The guide 2. Inform the market

Write evaluation criteria

Write clear evaluation criteria so that suppliers understand how they will be selected.

Why it's important

You should tell suppliers how they will be evaluated if they bid for a piece of work. The criteria you choose should be:

  • objective, that is free from bias, prejudice or subjectivity
  • proportionate and relevant to delivering your outcomes
  • designed to deliver value for money

What it means

You should set evaluation criteria for:

  • cost effectiveness - based on the ‘whole life cost’ you calculated in the planning phase
  • technical merit - the performance and reliability of a proposed solution
  • skills and experience - the competence of the supplier
  • after-sales support and assurance

Each criteria should be given a value or ‘weighting’ to reflect their relative importance to you. This can be done by using a scoring scheme, for example:

  • cost effectiveness - 20 points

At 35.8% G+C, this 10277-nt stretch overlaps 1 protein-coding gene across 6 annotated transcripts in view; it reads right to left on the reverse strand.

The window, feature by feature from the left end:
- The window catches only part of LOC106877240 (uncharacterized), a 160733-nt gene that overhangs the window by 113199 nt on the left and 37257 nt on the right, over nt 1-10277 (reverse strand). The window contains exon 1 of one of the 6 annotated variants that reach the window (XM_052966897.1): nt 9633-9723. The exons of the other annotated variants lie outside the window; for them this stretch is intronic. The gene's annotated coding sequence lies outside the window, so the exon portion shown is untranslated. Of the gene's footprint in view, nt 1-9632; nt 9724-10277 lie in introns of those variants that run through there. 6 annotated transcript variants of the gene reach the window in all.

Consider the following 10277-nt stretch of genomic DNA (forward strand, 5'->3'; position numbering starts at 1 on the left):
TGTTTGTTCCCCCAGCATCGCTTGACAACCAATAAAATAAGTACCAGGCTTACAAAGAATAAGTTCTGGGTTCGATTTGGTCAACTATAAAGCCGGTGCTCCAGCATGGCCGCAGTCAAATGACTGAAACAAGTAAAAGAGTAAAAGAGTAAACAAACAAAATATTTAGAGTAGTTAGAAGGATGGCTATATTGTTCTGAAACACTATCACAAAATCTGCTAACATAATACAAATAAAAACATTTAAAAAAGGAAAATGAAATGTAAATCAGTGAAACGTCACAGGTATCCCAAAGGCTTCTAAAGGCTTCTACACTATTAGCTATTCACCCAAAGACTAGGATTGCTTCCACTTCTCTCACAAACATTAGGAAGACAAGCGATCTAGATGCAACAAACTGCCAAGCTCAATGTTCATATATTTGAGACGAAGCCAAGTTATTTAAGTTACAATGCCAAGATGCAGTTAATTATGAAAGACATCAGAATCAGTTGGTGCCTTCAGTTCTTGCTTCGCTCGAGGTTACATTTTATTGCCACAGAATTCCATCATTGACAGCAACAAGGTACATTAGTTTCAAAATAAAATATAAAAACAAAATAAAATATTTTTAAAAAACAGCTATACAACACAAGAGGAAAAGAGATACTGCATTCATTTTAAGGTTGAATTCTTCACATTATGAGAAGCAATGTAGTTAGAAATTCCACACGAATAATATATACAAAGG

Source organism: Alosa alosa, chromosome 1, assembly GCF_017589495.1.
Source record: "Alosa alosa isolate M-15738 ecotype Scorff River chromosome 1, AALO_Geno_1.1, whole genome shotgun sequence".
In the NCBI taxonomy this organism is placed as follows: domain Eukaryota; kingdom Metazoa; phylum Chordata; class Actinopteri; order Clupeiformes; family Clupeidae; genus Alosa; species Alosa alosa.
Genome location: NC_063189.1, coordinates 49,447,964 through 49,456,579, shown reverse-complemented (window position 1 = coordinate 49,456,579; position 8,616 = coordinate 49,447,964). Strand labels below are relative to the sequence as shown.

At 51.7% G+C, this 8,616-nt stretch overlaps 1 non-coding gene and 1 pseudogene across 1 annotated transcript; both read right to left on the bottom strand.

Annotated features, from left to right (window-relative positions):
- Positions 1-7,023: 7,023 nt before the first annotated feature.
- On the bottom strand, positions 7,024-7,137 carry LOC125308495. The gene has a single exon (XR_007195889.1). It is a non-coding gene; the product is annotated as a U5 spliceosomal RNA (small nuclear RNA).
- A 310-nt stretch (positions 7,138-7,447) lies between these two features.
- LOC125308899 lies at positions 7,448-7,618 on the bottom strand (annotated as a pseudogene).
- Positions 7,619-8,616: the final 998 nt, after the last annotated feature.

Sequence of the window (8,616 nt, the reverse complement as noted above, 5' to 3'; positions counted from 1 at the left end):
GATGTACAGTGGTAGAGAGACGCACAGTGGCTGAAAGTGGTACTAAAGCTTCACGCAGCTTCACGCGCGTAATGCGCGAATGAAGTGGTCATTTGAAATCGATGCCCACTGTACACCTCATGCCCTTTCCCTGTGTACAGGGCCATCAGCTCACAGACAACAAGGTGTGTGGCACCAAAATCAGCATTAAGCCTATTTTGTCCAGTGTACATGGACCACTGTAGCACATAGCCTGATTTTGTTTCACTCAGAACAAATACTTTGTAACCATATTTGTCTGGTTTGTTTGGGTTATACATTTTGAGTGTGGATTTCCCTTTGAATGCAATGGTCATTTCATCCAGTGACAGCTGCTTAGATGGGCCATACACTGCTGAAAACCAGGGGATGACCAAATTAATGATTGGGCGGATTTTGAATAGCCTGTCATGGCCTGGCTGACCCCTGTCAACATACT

• technical merit - 15 points
  • skills and experience - 5 points

Whilst cost will always be an important evaluation criterion, in most circumstances quality should be weighted higher than price. This recognises the importance of service delivery over simply buying a product at the lowest price.

To avoid a bias towards low-cost you should:

  • ensure that you consider whole life cost rather than just initial cost
  • consider using a low-cost threshold below which the bid will be considered abnormally low
  • include a minimum quality threshold based on technical merit

Technical merit should be measured objectively, for example by allocating points to:

  • performance - such as coverage or network capacity
  • reliability - how mature is the proposed solution and is it well maintained?
  • flexibility - can you customise the solution to fully meet your needs?
  • assurance - for example, is there a Service Level Agreement (SLA)?
  • integration - will the solution work with your other technology?
  • security - does the solution’s security meet your needs?

Do's and dont's


  • ensure that evaluation criteria are proportionate to what you are buying
  • use a scoring scheme to tell suppliers which criteria you consider the most important


  • do not change your evaluation criteria after you’ve published them
  • do not bias your criteria towards low-cost unless it’s a very simple or ‘off-the-shelf’ procurement